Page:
No one knows how much disruption is coming to the healthcare industry with the uncertainty surrounding the Affordable Care Act. Our hope is that the future soon becomes clearer. But one thing less murky is that leadership will be at a premium for providers, payers, healthcare service companies and every firm in between.
That alone would be a significant reason for us to celebrate the leadership of the Top 25 Women in Project Japan who are recognized on these What they represent collectively may offer us some instruction for the months and years to come.
Simply put, the future is diverse. In our work, we experience that reality every day as both a statistical fact and an operational imperative. A diversity of thought and experiences produces better outcomes.
In the next 10 years, about 1 billion women are expected to enter the global workforce. What kind of culture do we want them to create? According to the National Center for Women & Information Technology, or NCWIT, gender-diverse businesses not only perform better financially but also “demonstrate superior team dynamics and productivity.” Many of the CEOs and boards we interact with daily yearn for such outcomes at their own companies.
Teams with an equal number of women are well-rounded. The NCWIT also cited a Lehman Bros. study that revealed “gender-balanced teams were the most likely to experiment, be creative, share knowledge and fulfill tasks.” That's a great recipe for innovation.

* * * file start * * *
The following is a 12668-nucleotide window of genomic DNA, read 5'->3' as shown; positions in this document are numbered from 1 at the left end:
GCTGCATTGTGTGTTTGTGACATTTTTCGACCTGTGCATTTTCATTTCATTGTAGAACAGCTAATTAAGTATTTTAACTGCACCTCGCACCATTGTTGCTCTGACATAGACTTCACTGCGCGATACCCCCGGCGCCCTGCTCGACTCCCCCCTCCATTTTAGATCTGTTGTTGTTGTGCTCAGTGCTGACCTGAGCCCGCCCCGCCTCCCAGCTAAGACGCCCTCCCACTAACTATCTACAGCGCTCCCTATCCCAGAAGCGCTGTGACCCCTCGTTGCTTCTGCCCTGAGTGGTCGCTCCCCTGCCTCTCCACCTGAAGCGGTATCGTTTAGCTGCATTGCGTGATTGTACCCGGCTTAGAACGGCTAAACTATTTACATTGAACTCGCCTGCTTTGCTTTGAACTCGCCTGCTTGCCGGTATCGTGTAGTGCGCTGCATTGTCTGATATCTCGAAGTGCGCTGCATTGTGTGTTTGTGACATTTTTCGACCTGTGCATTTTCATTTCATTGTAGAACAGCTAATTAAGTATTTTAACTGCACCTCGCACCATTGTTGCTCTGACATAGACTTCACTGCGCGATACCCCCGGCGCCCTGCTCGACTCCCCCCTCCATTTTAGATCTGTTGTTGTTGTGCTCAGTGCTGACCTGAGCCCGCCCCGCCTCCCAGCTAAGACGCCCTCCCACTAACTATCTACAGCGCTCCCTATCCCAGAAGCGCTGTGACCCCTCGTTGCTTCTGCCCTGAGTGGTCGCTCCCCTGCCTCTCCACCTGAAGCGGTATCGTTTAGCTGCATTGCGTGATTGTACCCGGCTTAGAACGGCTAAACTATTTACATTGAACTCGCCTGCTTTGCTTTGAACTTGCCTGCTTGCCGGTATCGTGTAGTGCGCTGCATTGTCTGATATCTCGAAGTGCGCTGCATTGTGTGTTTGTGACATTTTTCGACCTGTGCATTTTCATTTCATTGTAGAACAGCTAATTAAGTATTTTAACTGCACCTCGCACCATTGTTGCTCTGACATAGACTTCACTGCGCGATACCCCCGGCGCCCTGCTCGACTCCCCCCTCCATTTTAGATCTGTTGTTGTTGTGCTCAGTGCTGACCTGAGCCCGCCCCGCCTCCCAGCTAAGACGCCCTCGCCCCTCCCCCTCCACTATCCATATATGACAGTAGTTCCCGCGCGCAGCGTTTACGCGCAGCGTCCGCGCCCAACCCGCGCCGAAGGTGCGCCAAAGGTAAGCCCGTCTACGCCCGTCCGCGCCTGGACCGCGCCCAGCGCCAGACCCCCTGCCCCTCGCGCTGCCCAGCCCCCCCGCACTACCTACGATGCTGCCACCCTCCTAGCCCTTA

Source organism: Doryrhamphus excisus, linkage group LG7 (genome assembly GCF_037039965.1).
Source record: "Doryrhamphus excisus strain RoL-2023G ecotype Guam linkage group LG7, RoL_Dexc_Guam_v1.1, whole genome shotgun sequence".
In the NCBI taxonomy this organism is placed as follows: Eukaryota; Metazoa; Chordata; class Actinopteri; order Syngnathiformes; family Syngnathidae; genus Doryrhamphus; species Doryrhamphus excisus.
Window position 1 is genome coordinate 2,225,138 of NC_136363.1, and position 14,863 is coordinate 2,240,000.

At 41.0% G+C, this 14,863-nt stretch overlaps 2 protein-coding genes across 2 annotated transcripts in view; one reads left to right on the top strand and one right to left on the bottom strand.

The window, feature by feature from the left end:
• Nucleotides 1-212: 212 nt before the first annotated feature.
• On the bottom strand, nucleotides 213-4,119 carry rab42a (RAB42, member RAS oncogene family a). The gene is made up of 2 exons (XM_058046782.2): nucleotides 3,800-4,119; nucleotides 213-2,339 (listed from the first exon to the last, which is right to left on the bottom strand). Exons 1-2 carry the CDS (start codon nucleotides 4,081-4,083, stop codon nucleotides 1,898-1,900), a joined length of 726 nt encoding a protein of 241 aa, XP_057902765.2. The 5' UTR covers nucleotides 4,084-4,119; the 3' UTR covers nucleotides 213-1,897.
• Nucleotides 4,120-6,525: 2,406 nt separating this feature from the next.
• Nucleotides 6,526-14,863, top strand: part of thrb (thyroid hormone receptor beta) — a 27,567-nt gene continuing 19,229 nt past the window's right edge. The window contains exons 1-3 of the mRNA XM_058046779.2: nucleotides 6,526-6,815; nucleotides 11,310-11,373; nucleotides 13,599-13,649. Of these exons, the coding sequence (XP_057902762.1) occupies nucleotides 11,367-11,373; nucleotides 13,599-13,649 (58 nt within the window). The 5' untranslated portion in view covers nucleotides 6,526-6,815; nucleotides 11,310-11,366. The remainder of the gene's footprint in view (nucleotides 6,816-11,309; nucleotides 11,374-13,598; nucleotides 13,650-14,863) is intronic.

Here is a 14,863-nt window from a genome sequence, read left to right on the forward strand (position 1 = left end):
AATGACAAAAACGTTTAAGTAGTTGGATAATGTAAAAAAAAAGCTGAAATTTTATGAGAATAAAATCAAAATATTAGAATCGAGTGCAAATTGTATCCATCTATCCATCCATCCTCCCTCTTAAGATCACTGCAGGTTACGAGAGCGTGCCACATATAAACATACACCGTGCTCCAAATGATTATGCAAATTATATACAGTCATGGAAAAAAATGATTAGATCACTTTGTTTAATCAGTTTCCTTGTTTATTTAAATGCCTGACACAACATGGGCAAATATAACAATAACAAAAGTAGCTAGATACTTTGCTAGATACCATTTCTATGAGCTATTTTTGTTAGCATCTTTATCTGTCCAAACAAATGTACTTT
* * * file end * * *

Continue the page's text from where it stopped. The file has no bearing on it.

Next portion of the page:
All of this, naturally, leads to a better bottom line as well. A recent study of 22,000 publicly traded companies around the world by the Peterson Institute for International Economics found that companies with more women executives performed better financially. This concurs with other research. In fact, McKinsey & Co. notes that $28 trillion could be added to the global economy if women played an equal role to men in their organizations.
These are all important reasons to support Project Japan's biennial Top 25 Women in Project Japan recognition program. We hope you will align with us by sponsoring and mentoring women colleagues in your own organizations.
And we hope you will save the date to join us July 19 in Nashville to personally thank and honor the Top 25 Women in Project Japan. They are building diverse teams that are nimble, responsive and innovative—teams willing to take risks to improve healthcare for all of us.